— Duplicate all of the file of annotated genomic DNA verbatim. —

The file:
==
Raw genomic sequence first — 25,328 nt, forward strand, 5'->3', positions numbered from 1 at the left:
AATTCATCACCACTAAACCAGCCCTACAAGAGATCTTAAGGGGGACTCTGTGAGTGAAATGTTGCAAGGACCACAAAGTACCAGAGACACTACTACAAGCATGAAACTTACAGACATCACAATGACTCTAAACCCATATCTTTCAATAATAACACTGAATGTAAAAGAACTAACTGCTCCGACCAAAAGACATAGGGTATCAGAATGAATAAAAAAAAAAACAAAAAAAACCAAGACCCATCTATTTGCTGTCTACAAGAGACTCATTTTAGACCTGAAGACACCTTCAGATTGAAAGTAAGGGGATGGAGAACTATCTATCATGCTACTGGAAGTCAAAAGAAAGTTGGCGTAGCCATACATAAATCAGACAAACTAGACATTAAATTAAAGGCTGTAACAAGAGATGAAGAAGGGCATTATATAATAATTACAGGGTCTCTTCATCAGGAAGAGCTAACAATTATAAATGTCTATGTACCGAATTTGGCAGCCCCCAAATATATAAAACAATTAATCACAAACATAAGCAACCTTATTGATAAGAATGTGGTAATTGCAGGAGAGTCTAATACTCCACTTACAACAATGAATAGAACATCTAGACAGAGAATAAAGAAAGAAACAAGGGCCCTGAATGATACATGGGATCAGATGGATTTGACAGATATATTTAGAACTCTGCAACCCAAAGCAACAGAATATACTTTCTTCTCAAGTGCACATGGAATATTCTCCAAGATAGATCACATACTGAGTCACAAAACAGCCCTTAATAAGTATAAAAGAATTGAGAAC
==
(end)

Raw genomic sequence first — 25,328 nt, forward strand, 5'->3', positions numbered from 1 at the left:
AATTCATCACCACTAAACCAGCCCTACAAGAGATCTTAAGGGGGACTCTGTGAGTGAAATGTTGCAAGGACCACAAAGTACCAGAGACACTACTACAAGCATGAAACTTACAGACATCACAATGACTCTAAACCCATATCTTTCAATAATAACACTGAATGTAAAAGAACTAACTGCTCCGACCAAAAGACATAGGGTATCAGAATGAATAAAAAAAAAAACAAAAAAAACCAAGACCCATCTATTTGCTGTCTACAAGAGACTCATTTTAGACCTGAAGACACCTTCAGATTGAAAGTAAGGGGATGGAGAACTATCTATCATGCTACTGGAAGTCAAAAGAAAGTTGGCGTAGCCATACATAAATCAGACAAACTAGACATTAAATTAAAGGCTGTAACAAGAGATGAAGAAGGGCATTATATAATAATTACAGGGTCTCTTCATCAGGAAGAGCTAACAATTATAAATGTCTATGTACCGAATTTGGCAGCCCCCAAATATATAAAACAATTAATCACAAACATAAGCAACCTTATTGATAAGAATGTGGTAATTGCAGGAGAGTCTAATACTCCACTTACAACAATGAATAGAACATCTAGACAGAGAATAAAGAAAGAAACAAGGGCCCTGAATGATACATGGGATCAGATGGATTTGACAGATATATTTAGAACTCTGCAACCCAAAGCAACAGAATATACTTTCTTCTCAAGTGCACATGGAATATTCTCCAAGATAGATCACATACTGAGTCACAAAACAGCCCTTAATAAGTATAAAAGAATTGAGAAC